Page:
Solid Waste & Recycling

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Ontario Blue Box Eco-Efficiency

In January, the Environment & Plastics Industry Council (EPIC) released an interesting and potentially important study entitled "Blue Box Diversion in Ontario: A Cost/Benefit Analysis of Recycling...


In January, the Environment & Plastics Industry Council (EPIC) released an interesting and potentially important study entitled “Blue Box Diversion in Ontario: A Cost/Benefit Analysis of Recycling Targets.” EPIC is a council of the Canadian Plastics Industry Association (CPIA) and has a keen interest in this issue, since plastics are ubiquitous in the waste stream.

EPIC’s study examines the costs and environmental impacts of different scenarios for achieving 60 per cent diversion from landfill of household packaging and printed materials handled via the blue box — a goal that municipalities must meet by 2008. The purpose of the study is to provide information on the “eco-efficiency” of various options (i.e., ecological and economic gains, without one sacrificing the other).

The study is interesting not only for its results, but in its use of new data collection methods and analytical tools that allow for the objective measurement and evaluation of the overall system in eco-efficiency terms — something that was not possible before the development of the methods and tools such as the IWM computer model, supported by EPIC/CSR and Environment Canada and NRCan, that was used to objectively measure the environmental impacts of different scenarios. EPIC also used estimates and projections from Dan Lantz of MacViro Consultants and Stewardship Ontario with 2003 baseline data.

The crux of the exercise was to examine a 60 per cent overall recycling rate for the materials, then compare this to a strategy in which 60 per cent recycling is achieved for each material category. The distinction is important, as the eco-efficiency of achieving 60 per cent overall diversion proved to be much higher than a material by material approach.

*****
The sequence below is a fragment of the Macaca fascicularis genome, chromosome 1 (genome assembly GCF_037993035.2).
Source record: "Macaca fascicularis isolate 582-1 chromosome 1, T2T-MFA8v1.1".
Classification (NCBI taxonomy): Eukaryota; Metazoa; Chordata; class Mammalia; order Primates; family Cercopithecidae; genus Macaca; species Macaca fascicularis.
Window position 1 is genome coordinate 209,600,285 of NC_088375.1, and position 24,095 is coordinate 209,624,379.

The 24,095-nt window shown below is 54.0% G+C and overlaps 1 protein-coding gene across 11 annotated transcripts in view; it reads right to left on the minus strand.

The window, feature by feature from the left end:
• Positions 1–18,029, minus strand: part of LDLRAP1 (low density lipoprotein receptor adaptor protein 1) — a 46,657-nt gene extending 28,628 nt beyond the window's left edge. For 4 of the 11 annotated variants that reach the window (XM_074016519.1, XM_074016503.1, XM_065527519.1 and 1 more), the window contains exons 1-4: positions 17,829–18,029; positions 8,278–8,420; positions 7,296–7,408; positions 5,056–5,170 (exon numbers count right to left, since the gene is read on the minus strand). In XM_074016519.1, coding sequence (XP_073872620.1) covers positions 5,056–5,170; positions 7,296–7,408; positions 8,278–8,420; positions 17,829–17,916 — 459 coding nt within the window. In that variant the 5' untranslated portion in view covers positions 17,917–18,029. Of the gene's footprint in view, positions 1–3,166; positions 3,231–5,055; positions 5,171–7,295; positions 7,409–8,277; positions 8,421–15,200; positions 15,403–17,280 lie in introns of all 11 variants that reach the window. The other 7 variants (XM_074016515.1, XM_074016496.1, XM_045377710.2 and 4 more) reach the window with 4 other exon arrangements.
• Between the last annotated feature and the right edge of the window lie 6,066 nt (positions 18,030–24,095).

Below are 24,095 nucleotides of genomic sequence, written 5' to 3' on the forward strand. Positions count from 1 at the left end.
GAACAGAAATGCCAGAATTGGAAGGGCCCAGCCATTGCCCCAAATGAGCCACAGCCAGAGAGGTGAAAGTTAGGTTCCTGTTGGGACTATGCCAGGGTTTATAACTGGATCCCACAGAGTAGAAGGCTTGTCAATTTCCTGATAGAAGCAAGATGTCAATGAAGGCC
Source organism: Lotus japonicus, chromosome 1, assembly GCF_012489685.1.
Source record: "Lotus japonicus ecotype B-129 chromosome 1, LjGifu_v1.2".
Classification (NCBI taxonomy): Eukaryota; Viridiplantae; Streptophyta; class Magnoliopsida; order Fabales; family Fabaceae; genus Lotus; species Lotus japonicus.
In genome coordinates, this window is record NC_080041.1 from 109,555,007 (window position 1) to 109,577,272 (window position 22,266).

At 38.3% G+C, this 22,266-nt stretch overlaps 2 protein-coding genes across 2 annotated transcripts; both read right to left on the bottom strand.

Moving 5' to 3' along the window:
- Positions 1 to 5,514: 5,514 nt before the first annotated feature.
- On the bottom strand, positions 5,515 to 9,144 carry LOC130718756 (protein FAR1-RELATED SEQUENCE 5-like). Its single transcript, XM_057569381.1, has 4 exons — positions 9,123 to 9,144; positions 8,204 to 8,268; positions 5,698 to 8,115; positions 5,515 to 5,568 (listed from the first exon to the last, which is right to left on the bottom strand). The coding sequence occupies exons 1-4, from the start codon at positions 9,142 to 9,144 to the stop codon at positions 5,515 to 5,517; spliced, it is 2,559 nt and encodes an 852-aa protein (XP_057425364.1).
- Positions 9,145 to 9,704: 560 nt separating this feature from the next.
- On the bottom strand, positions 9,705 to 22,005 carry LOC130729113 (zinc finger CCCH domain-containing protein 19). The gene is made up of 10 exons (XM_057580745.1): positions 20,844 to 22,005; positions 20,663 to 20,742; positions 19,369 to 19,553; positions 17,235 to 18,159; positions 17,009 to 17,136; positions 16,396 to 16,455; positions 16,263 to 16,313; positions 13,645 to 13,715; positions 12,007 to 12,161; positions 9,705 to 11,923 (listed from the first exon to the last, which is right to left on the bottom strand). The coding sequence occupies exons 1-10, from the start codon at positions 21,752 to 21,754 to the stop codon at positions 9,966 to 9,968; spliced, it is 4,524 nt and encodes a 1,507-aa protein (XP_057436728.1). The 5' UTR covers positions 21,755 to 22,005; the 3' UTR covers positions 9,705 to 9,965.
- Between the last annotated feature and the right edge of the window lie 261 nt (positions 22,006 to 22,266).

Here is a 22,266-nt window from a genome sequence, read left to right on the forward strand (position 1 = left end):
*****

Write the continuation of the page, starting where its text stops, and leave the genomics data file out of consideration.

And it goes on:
The study also examined options for what to do with the 40 per cent of materials not captured by the blue box. These included landfill, energy-from-waste (EFW) and “high-efficiency EFW.”

By using the IWM computer model to analyse the data and projected volumes, EPIC was able to obtain a clear picture of the cost and environmental benefits of different recycling strategies, and this should be of great interest to municipal waste managers, recycling coordinators and provincial policymakers.

Scenarios

EPIC organized the options into six scenarios, starting with the “ground truth” of the most recent year for which hard data is available (2003), followed by different projections and options. The scenarios are as follows:

* Scenario One: 2003 Baseline — This is the actual 2003 data supplied by Stewardship Ontario and represents the measurement of Blue Box printed materials and packaging that was recycled (and the residues managed) that year.

* Scenario Two: 60 per cent Overall plus Landfill — EPIC projected out to year 2008 and assumed an overall recycling rate of 60 per cent for printed materials and packaging using the least cost per tonne approach (See Cover Story, last edition) with residues also landfilled.

* Scenario Three: 60 per cent Each Material plus Landfill — EPIC projected out to year 2008 and assumed a 60 per cent recycling rate, but this time for each category of printed materials and packaging (with residues landfilled).

* Scenario Four: 60 per cent Overall plus EFW — This is the same as Scenario Two, except instead of landfilling the residues, EPIC utilized them in a thermal process to generate electricity (at an efficiency of 20 per cent). It assumed the electricity displaces energy from the Ontario grid (which is currently supplied by a mix of nuclear, hydroelectric and thermal firing).

* Scenario Five: 60 per cent Each Material plus EFW — This is the same as Scenario Three, with the residues used to generate electricity at an efficiency of 20 per cent rather than landfilled.

* Scenario Six: 60 per cent Overall plus High Efficiency EFW — This is the same as Scenario Two, but now the residues are used in an energy-recovery system that’s 50 per cent efficient (not just 20 per cent). The higher efficiency is achieved by cogeneration (i.e., electricity is generated and residual heat is captured from turbines to produce low-pressure steam or hot water for further applications.).

Results